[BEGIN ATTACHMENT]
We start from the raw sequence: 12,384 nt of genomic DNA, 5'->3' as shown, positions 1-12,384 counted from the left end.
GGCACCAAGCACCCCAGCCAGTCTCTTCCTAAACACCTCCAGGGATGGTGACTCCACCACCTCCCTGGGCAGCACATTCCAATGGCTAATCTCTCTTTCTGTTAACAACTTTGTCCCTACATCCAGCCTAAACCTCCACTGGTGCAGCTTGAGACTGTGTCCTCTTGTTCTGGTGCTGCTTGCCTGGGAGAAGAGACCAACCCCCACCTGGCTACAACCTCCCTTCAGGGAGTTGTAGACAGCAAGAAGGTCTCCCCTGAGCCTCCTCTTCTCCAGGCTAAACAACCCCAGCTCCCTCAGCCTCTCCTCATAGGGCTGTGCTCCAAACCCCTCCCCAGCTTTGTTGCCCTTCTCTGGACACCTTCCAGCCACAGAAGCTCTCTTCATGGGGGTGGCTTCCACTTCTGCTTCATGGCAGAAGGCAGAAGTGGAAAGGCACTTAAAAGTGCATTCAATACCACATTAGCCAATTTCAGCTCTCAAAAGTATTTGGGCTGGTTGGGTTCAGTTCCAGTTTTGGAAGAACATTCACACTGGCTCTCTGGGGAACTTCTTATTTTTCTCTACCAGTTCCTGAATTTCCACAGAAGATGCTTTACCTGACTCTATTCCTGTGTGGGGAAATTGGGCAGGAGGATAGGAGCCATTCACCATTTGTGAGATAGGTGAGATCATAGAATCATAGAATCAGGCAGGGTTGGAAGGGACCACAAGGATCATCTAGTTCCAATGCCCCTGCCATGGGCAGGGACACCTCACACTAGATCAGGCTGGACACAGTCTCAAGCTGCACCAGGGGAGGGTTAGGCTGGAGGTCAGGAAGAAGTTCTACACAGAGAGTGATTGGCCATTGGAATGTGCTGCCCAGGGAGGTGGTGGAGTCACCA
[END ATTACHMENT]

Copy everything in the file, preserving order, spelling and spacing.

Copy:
We start from the raw sequence: 12,384 nt of genomic DNA, 5'->3' as shown, positions 1-12,384 counted from the left end.
GGCACCAAGCACCCCAGCCAGTCTCTTCCTAAACACCTCCAGGGATGGTGACTCCACCACCTCCCTGGGCAGCACATTCCAATGGCTAATCTCTCTTTCTGTTAACAACTTTGTCCCTACATCCAGCCTAAACCTCCACTGGTGCAGCTTGAGACTGTGTCCTCTTGTTCTGGTGCTGCTTGCCTGGGAGAAGAGACCAACCCCCACCTGGCTACAACCTCCCTTCAGGGAGTTGTAGACAGCAAGAAGGTCTCCCCTGAGCCTCCTCTTCTCCAGGCTAAACAACCCCAGCTCCCTCAGCCTCTCCTCATAGGGCTGTGCTCCAAACCCCTCCCCAGCTTTGTTGCCCTTCTCTGGACACCTTCCAGCCACAGAAGCTCTCTTCATGGGGGTGGCTTCCACTTCTGCTTCATGGCAGAAGGCAGAAGTGGAAAGGCACTTAAAAGTGCATTCAATACCACATTAGCCAATTTCAGCTCTCAAAAGTATTTGGGCTGGTTGGGTTCAGTTCCAGTTTTGGAAGAACATTCACACTGGCTCTCTGGGGAACTTCTTATTTTTCTCTACCAGTTCCTGAATTTCCACAGAAGATGCTTTACCTGACTCTATTCCTGTGTGGGGAAATTGGGCAGGAGGATAGGAGCCATTCACCATTTGTGAGATAGGTGAGATCATAGAATCATAGAATCAGGCAGGGTTGGAAGGGACCACAAGGATCATCTAGTTCCAATGCCCCTGCCATGGGCAGGGACACCTCACACTAGATCAGGCTGGACACAGTCTCAAGCTGCACCAGGGGAGGGTTAGGCTGGAGGTCAGGAAGAAGTTCTACACAGAGAGTGATTGGCCATTGGAATGTGCTGCCCAGGGAGGTGGTGGAGTCACCA